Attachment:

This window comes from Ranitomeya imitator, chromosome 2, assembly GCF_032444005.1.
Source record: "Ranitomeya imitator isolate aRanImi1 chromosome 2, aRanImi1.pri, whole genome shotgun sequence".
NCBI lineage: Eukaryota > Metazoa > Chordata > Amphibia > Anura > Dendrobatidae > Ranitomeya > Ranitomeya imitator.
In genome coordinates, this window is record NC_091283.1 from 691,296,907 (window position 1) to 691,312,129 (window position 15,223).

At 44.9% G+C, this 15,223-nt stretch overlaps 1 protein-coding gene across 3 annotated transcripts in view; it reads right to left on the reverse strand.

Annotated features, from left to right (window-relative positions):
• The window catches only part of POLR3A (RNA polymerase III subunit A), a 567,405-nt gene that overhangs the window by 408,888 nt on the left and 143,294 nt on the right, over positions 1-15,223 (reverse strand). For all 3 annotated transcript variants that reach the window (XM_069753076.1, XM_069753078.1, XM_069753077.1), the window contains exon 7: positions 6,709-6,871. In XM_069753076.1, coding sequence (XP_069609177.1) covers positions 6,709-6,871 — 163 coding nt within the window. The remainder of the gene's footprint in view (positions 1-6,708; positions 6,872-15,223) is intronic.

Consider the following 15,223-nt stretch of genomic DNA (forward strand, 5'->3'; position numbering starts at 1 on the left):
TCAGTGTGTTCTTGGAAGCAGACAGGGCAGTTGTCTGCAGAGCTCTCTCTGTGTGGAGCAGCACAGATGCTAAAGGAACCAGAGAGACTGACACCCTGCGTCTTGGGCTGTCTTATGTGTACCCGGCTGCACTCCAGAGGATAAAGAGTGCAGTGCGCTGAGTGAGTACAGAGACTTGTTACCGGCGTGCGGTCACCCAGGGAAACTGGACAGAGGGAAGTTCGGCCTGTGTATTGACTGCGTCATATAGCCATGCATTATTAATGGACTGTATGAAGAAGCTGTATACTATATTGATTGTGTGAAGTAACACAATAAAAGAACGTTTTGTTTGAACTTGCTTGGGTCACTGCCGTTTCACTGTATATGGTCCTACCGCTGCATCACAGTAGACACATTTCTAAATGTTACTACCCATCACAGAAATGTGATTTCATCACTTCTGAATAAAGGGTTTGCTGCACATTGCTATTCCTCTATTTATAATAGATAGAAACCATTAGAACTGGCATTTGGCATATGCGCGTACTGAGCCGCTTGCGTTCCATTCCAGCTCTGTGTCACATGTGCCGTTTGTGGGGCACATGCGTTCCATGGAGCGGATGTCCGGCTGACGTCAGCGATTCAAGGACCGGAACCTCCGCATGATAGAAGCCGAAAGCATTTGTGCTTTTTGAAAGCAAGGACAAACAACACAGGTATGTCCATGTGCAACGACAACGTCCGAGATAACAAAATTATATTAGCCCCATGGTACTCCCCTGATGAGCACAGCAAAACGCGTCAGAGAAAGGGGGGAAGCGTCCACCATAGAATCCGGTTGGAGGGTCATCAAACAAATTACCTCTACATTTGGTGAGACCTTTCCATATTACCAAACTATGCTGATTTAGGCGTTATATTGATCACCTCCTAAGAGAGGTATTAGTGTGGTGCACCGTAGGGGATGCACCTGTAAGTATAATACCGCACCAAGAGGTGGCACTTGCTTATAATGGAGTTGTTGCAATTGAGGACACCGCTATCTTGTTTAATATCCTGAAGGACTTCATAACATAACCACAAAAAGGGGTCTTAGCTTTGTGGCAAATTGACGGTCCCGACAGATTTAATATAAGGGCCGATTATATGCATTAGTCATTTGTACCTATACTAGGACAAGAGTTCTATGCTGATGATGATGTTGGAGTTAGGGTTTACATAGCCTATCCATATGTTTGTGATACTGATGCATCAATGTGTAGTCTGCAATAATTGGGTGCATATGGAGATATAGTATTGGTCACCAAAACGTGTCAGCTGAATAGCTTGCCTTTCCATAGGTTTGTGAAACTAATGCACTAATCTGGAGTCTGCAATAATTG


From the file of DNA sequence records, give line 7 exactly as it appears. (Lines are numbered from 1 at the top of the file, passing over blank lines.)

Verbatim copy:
• The window catches only part of POLR3A (RNA polymerase III subunit A), a 567,405-nt gene that overhangs the window by 408,888 nt on the left and 143,294 nt on the right, over positions 1-15,223 (reverse strand). For all 3 annotated transcript variants that reach the window (XM_069753076.1, XM_069753078.1, XM_069753077.1), the window contains exon 7: positions 6,709-6,871. In XM_069753076.1, coding sequence (XP_069609177.1) covers positions 6,709-6,871 — 163 coding nt within the window. The remainder of the gene's footprint in view (positions 1-6,708; positions 6,872-15,223) is intronic.